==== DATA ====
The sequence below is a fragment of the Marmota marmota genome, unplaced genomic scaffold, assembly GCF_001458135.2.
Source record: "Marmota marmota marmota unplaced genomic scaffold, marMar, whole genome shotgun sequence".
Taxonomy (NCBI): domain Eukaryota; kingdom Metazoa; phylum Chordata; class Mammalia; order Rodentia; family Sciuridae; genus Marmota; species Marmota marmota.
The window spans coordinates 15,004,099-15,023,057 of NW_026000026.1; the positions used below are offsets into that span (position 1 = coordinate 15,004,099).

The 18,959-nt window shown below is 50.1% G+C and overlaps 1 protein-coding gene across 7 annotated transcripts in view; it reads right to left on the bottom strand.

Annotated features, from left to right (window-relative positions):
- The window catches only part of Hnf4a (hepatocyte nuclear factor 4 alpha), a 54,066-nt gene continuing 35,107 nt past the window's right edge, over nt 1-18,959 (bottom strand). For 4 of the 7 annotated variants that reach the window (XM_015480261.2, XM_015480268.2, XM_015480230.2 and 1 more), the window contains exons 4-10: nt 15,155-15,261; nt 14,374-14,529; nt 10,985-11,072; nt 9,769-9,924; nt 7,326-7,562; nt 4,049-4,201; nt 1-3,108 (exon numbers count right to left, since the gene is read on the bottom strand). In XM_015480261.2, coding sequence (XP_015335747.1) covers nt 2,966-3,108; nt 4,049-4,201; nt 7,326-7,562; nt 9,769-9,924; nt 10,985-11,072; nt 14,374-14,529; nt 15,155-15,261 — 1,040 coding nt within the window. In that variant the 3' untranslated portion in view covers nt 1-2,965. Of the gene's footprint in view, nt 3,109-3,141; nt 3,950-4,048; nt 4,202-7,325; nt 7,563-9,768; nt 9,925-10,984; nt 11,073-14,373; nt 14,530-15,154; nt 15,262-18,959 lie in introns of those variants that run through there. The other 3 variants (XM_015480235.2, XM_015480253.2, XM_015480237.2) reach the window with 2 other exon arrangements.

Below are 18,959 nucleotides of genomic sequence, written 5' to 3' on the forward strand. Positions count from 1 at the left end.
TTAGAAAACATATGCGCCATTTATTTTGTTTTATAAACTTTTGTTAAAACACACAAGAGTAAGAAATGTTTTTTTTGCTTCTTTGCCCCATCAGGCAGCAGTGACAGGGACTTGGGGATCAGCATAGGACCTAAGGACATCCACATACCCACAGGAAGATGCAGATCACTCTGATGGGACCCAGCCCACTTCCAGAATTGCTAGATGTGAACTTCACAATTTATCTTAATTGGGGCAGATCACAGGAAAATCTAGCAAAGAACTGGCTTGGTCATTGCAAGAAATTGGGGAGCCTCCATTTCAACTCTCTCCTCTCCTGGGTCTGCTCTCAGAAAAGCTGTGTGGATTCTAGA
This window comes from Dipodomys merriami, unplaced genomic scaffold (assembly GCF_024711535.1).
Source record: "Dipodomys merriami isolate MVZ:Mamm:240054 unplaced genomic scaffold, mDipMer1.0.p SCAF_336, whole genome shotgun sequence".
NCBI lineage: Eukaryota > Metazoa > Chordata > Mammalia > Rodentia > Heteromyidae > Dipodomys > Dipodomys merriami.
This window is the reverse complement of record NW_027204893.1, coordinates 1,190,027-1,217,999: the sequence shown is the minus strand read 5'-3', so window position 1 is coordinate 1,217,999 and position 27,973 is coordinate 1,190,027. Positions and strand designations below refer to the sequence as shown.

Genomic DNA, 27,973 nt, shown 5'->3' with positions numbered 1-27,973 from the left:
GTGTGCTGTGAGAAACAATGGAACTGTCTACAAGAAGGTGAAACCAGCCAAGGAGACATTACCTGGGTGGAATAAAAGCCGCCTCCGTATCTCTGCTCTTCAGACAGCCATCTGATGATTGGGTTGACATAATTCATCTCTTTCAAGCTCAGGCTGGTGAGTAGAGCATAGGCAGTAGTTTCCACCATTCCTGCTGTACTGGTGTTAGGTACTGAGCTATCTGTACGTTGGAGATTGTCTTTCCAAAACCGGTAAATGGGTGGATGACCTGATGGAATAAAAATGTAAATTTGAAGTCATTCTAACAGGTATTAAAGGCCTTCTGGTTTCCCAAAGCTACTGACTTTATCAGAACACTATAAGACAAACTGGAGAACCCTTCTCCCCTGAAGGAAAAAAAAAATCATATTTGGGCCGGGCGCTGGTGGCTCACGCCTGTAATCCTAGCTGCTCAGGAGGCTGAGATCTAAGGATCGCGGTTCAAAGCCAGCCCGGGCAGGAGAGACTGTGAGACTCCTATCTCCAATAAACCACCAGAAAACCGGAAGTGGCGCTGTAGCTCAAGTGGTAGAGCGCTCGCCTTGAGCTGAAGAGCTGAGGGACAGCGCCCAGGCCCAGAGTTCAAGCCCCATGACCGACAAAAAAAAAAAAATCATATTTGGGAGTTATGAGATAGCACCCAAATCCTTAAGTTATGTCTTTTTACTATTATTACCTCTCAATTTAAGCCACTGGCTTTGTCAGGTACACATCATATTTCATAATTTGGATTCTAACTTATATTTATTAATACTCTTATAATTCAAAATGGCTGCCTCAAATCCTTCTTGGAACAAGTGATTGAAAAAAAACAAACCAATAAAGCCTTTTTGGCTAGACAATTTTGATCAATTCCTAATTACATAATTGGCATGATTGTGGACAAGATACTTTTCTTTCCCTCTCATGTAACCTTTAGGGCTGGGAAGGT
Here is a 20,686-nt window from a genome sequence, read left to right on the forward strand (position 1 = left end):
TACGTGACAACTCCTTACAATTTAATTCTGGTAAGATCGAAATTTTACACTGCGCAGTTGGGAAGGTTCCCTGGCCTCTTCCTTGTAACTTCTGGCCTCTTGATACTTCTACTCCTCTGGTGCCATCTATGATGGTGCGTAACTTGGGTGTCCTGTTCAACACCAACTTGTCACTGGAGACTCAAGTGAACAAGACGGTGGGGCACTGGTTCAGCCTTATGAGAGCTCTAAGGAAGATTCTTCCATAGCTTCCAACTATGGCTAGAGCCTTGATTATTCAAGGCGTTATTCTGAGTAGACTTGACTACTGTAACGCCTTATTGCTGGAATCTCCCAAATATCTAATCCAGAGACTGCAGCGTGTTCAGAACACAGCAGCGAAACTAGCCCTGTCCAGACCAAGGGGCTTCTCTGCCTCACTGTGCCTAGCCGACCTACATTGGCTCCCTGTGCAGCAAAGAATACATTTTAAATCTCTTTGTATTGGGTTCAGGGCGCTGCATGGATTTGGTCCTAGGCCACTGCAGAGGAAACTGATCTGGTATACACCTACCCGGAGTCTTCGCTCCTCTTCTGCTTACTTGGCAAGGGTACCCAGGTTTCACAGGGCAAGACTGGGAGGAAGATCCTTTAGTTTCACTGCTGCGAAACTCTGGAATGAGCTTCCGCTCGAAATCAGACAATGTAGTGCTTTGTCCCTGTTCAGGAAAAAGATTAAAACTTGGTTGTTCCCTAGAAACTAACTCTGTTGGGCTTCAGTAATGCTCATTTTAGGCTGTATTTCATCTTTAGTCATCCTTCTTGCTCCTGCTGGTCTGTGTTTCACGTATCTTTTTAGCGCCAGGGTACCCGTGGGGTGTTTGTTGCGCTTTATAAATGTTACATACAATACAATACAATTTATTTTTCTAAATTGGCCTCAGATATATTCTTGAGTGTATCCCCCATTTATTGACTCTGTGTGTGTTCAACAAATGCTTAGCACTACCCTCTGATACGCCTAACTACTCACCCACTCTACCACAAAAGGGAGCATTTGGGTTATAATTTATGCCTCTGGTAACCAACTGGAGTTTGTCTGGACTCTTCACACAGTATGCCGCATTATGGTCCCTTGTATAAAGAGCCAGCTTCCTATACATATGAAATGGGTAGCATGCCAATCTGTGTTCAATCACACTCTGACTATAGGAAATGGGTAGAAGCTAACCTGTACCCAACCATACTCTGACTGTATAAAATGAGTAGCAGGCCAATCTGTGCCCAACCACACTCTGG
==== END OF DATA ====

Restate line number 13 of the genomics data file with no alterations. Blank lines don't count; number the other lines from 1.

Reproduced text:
This window is the reverse complement of record NW_027204893.1, coordinates 1,190,027-1,217,999: the sequence shown is the minus strand read 5'-3', so window position 1 is coordinate 1,217,999 and position 27,973 is coordinate 1,190,027. Positions and strand designations below refer to the sequence as shown.